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Tim Burton Week: Planet of the Apes (2001)

Remake has become one of the dirtiest words in film language; the simple thought of ever touching an old classic is immediately hissed at by cinema fans, making them recoil in terror as their favourite works of art are destroyed (Because when you remake a film, it’s a fact that the original ceases to exist anymore). Remakes are not as big a problem as some would claim they are; sure, for the most part, they’re entirely unnecessary, but often times, it could be that a director has very interesting take on the original source material.

Tim Burton’s Planet of the Apes is not one of those times. Now for the most part, we’re celebrating the kooky director this week in the lead up to his new film, Miss Peregrine’s Home for Peculiar Children, but let’s face it, the man is not perfect; despite my love for some of his films, I’ve been very vocal about his missteps, and am ceasing this opportunity to talk about what is by far the biggest travesty of his career. This film is the first in the unofficial “Mark Wahlberg Plays Smart People” trilogy, as it sees him playing astronaut Captain Leo Davidson. This would be followed by his role as a Science teacher in The Happening, and an “inventuh” in Transformers: Age of Extinction. There’s one striking similarity between those three films, but I just can’t put my finger on it…

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Anyway, Davidson accidentally opens a portal to another world inhabited by intelligent apes, and is treated as their slave. But with the help of an ape named Ari (Helena Bonham Carter), he starts a rebellion. This is by far the worst remake ever conceived. At least Gus Van Sant’s Psycho was ambitious. At least the American Italian Job (Also starring Walhberg) was a little bit fun, if you forget it’s a remake. Planet of the Apes does not work on a single level. Not only is it completely inferior to the original film, it’s completely inferior to like 90% of films. Planet of the Apes is a baffling experience from start to finish; you hear the dialogue, see the performances, look at the visuals etc. and for all two hours of it, you find it hard to comprehend that you’re watching a real film. Let’s start with the performances; I feel quite mean making of Mark Wahlberg trying to play smart people. This isn’t a reflection on his real intelligence, but it’s the way he presents himself, and his Boston accent added to it that just makes him so hard to take seriously. And Wahlberg isn’t necessarily a one note actor. It’s easy to think of him as a cop or a criminal or literally just some random guy from Boston, but looking over his career, there is a fair bit of range. But watching him trying to tackle this science malarkey is embarassing. He makes for a completely unconvincing hero, and not one that’s worth following or rooting for. As for the rest of the cast, they’re all caked up in so much make up that it’s impossible to actually see a performance in any of them. And these are some really talented actors; Helena Bonham Carter, Tim Roth, Paul Giamatti, and Michael Clarke Duncan all suffer from being too done up to have any real impact on their role, not to mention the script is terrible.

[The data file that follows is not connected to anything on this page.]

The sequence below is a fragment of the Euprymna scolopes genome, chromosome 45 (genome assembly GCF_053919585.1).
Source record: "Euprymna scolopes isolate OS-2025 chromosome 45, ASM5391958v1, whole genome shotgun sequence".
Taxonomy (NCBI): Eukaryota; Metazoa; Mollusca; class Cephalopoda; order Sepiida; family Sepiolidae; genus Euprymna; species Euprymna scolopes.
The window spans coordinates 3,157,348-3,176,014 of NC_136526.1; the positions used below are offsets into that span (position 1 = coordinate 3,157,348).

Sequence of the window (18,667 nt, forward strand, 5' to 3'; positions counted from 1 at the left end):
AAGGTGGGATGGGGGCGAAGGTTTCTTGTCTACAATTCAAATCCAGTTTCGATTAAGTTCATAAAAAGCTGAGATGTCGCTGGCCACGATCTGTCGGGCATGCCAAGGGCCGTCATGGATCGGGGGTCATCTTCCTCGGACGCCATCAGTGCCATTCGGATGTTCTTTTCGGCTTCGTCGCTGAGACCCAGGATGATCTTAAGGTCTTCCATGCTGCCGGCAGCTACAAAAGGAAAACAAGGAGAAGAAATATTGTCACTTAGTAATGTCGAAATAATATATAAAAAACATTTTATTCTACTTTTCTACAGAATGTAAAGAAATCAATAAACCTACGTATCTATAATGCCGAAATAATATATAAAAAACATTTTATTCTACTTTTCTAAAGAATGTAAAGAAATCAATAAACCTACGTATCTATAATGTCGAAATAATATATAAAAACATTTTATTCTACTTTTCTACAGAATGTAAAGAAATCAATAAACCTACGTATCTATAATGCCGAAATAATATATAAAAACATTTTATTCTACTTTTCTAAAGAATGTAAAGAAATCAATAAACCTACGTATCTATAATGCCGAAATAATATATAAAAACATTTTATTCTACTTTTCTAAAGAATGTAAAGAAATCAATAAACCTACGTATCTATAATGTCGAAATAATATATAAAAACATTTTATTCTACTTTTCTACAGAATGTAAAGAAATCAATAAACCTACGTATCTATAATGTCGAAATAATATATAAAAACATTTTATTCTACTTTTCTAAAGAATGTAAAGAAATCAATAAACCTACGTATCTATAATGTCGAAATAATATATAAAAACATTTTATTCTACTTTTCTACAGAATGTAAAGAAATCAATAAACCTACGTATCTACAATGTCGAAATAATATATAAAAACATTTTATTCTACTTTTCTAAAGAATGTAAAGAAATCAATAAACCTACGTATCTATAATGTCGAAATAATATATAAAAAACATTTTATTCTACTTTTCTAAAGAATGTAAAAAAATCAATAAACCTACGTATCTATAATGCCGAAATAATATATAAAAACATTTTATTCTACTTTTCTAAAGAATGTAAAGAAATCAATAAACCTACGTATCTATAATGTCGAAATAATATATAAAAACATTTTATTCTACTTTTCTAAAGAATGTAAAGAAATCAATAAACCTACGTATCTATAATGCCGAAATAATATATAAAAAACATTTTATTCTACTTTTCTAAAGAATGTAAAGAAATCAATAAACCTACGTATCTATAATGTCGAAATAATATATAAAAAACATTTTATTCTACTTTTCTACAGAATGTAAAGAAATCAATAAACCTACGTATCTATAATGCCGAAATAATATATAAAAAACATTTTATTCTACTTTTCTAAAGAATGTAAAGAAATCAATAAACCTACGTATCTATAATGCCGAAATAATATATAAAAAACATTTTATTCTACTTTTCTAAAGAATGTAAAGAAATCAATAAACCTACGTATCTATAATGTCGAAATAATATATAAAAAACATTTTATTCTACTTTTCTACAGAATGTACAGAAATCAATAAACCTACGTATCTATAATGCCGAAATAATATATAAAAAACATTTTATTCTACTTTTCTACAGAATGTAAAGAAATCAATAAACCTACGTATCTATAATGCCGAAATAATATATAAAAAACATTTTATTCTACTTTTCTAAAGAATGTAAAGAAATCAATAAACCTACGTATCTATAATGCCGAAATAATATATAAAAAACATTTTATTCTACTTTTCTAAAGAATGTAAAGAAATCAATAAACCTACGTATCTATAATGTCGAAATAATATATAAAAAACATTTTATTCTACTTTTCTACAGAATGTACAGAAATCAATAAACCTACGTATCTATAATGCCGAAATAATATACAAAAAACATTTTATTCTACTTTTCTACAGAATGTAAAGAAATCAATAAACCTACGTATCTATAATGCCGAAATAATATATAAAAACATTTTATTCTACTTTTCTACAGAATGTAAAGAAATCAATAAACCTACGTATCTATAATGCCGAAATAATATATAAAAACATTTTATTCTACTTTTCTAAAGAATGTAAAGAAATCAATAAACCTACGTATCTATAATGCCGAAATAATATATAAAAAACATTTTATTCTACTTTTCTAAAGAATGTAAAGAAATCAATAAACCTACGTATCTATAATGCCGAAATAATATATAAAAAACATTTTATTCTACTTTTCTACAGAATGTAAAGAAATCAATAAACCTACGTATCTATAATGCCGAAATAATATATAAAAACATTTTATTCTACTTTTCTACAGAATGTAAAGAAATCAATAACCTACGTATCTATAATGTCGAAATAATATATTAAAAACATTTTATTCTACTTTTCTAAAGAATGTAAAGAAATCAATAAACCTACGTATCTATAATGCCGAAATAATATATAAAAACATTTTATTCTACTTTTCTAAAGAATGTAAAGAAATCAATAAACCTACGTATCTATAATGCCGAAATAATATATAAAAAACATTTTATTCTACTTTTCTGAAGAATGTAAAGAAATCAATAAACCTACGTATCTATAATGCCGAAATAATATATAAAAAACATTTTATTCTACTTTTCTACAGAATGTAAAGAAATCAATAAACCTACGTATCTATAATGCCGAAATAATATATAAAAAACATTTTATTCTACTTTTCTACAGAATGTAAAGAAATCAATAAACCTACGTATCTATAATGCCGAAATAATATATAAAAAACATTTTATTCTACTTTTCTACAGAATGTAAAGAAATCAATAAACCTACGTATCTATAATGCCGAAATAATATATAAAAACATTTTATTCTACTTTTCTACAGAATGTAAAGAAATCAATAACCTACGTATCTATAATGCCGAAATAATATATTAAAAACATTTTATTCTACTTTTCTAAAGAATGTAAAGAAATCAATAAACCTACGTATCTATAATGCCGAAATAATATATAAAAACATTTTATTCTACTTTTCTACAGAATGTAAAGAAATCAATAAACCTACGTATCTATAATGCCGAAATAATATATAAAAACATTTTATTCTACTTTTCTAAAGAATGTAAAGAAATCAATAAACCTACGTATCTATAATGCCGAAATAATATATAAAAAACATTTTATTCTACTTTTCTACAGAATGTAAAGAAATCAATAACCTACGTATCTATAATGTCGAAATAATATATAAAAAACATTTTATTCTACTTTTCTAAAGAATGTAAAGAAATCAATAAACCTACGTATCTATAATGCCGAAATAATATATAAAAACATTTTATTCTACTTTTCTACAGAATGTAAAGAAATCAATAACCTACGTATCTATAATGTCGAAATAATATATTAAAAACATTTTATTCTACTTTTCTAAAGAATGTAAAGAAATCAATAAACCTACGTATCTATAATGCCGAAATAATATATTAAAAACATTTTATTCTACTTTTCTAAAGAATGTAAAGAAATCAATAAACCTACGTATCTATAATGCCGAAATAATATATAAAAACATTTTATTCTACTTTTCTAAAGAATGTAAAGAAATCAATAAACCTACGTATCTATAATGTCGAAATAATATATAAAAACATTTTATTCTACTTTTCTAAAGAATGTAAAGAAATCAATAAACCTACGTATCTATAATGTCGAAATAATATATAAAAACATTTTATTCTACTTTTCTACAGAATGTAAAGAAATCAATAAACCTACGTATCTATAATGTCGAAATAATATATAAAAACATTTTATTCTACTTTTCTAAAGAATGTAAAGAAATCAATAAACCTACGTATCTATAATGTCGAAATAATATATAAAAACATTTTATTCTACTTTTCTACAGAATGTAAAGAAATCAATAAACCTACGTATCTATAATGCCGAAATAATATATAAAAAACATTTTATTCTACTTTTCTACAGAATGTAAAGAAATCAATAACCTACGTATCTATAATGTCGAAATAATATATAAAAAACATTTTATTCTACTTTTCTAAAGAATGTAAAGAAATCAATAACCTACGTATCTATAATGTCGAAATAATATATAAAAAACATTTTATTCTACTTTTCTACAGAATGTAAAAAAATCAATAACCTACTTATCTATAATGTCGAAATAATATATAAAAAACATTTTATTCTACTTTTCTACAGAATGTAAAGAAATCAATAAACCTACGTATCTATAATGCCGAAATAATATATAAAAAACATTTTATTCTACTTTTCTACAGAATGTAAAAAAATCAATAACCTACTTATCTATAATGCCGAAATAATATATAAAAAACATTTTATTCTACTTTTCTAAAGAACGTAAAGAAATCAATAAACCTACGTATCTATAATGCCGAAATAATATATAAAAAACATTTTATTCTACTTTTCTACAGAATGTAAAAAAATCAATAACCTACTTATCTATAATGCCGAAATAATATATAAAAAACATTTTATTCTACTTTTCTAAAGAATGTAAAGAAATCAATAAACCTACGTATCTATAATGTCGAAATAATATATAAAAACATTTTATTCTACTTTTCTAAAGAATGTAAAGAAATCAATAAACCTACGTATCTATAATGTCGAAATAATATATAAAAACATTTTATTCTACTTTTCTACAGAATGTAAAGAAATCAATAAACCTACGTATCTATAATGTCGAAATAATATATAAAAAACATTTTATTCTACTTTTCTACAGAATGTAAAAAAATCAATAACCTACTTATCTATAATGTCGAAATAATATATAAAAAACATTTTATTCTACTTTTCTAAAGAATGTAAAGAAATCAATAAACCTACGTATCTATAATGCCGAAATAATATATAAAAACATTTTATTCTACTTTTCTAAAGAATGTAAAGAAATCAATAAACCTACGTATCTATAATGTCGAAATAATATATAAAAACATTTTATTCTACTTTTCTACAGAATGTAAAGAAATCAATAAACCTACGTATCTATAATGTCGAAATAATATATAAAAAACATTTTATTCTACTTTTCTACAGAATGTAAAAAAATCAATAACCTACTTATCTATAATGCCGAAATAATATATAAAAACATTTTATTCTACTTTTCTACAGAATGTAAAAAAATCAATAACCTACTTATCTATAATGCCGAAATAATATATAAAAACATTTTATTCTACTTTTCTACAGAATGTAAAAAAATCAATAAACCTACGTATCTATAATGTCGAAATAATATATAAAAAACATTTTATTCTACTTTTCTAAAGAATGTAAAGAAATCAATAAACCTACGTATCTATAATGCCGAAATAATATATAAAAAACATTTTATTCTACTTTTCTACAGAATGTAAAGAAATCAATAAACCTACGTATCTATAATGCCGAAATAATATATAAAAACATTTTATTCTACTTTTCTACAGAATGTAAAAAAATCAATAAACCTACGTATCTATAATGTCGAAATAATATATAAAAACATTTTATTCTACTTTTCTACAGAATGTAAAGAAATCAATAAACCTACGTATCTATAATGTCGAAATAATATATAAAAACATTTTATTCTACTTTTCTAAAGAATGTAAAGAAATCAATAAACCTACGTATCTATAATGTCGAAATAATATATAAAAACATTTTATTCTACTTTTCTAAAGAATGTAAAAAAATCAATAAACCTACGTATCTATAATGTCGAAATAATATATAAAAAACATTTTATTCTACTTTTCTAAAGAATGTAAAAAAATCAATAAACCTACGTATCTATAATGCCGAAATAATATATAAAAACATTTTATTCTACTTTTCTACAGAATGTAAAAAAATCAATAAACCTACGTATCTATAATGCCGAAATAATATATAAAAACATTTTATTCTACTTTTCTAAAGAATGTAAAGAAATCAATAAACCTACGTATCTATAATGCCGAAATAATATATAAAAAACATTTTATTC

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The script’s biggest offense is the way it takes some of the original’s most famous lines and re-purposes them in a cringe inducing ways. “Get your stinking paws off me, you damn dirty human” is one of the worst things ever uttered by an actor on screen. It also badly tries to build on characters and ideas presented in the original, and fails miserably. But maybe the worst thing about the film is the visuals. Despite having a huge budget and a visionary director at it’s helm, Planet of the Apes is a horrendous looking motion picture. The practical monkey costumes look stupid as anything, and as I said before, they do not allow for any good acting whatsoever. At least in 1968, the make up on those apes were practical because that was all they had, and to this day, they’re still fantastic. The emotion in characters like Dr. Zeus and Zira felt very real, whereas characters like Thade and Ari are impossible to take seriously, because they look so stupid. Tim Burton’s previous films like Beetlejuice and Pee Wee’s Big Adventure hold up far better than this one, as do all of the original Planet of the Apes films. The effects are embarassing to look at nowadays; they serve no purpose to livening up the already dull action sequences within the film, and it’s just shocking that a film from 2001 could look this bad. Finally, the film’s ending is a horrific insult to one of the greatest film twists of all time, and just a purely terrible end to a purely terrible film.

Maybe we should be grateful for Tim Burton’s Planet of the Apes…After all, without it, we probably wouldn’t have Rise and Dawn of the Planet of the Apes, and a world without them scarcely bares thinking about. Still, this remake’s existence does not undermine that of the original; it’s still there for you to watch, and bask in it’s glory, or you could even go for the aforementioned recent films. But whatever you do, don’t touch this one. It is by far the biggest mistake Tim Burton will ever make.

Miss Peregrine’s School for Gifted Children is out 30th September

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